The Beginner’s Guide to Investing

Here's how Warren Buffett decides whether or not to sell a stock when he gets bad news

Warren Buffett
David A. Grogan | CNBC

Even when press turns negative or the markets drop, Warren Buffett doesn't dump his holdings in a company. "The stock market is not there to instruct me, it's there to serve me," Buffett told CNBC's Becky Quick during an interview on "Squawk Box" on Monday.

The topic arose when Quick asked Buffett a viewer's question about Kraft Heinz. A few days before their conversation, Kraft Heinz, one of Berkshire Hathaway's largest holdings, had missed on its earnings expectations and disclosed that it had received a subpoena from the SEC. After that news broke, the company's stock plunged 30 percent and Berkshire Hathaway's stake dropped in value by more than $4 billion.

But although Buffett has admitted that "we overpaid for Kraft," he told Quick he has no plans to sell his stake in the company. His practice is to keep his focus on, and evaluate, the company overall. "If there's bad news and the stock goes down, the question I have is: Is the long-term valuation changed?" he says.

It's possible to recover from a setback. The key thing, Buffett says, is "you gotta make sure that it's still a fundamentally good business."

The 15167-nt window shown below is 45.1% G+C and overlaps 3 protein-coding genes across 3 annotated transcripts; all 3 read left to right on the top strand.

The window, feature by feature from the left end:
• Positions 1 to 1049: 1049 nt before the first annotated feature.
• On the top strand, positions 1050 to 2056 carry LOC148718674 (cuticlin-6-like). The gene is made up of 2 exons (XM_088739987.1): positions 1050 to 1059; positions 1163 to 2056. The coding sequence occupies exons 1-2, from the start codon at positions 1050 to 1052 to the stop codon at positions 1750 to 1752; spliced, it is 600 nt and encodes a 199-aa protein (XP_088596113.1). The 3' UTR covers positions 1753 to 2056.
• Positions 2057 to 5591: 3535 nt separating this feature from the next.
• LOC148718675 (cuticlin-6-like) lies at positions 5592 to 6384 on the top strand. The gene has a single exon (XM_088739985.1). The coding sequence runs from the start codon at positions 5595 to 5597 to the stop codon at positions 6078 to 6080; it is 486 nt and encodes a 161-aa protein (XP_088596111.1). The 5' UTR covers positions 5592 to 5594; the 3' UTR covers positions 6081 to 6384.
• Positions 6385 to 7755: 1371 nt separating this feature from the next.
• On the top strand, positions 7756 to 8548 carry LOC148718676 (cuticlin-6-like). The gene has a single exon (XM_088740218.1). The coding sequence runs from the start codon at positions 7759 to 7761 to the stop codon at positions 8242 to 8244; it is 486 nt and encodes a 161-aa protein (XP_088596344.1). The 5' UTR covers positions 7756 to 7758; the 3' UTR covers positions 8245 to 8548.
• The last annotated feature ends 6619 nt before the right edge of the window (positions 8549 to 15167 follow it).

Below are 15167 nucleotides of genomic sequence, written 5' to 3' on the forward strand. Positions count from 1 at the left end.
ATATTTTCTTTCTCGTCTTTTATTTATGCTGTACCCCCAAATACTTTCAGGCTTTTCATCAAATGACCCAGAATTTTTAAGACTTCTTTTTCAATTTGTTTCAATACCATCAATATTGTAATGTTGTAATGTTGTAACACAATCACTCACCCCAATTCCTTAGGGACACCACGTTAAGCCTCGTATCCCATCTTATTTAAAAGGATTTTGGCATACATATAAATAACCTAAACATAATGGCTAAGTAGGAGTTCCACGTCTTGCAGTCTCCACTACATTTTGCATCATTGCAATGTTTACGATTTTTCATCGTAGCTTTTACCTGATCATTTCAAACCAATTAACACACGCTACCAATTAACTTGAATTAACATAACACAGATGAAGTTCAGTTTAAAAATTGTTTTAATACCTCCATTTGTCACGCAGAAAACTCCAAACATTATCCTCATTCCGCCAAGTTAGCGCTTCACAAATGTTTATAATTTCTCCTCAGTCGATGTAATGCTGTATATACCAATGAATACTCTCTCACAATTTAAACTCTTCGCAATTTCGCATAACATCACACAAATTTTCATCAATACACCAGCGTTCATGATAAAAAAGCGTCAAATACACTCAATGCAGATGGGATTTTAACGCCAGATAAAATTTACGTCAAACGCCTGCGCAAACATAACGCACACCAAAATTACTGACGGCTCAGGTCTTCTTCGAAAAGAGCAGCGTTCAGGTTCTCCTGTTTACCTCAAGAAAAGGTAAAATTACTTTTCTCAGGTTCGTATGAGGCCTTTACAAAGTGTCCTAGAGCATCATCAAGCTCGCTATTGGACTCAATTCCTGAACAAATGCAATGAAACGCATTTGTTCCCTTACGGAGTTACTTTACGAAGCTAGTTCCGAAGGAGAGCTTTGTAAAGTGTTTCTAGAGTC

How Buffett invests

The Oracle of Omaha takes a pragmatic approach to investing decisions. Before handing over any money, Buffett lays out the facts about the company he's interested in. "You have to be able to play out your hand under all circumstances," he told shareholders in 2006.

"But if you can play out your hand, and you've got the right facts, and you reason by yourself, and you let the market serve you and not instruct you, you can't miss."

And although Buffett controls investments worth billions of dollars, nearly anyone can copy his tactics.

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First, gather your facts. Next, learn how to dissect them to find the pertinent information you need to make your decision. For Buffett, that means looking for the pieces that are "important and knowable."

"If something's important but unknowable, forget it," he says. "I mean, it may be important whether somebody's going to drop a nuclear weapon tomorrow, but it's unknowable."

Focus on the variables that you do have at your disposal. Once you've narrowed down your information, "then you decide whether you have information of sufficient value that — compared to price and all that — will cause you to act," Buffett explains.

Whether or not you choose to invest in something should be based on your research, not on your reaction to what other people are doing and saying. As Buffett puts it, "what others are doing means nothing."

That's why Buffett recommends doing your homework beforehand and investing in solid companies that will last, rather than trying to time the market or react to your anxieties. Concentrate on the facts, not how you're feeling.

"Don't watch the market closely," he told CNBC in 2016 amid wild fluctuations. "If they're trying to buy and sell stocks, and worry when they go down a little bit … and think they should maybe sell them when they go up, they're not going to have very good results."

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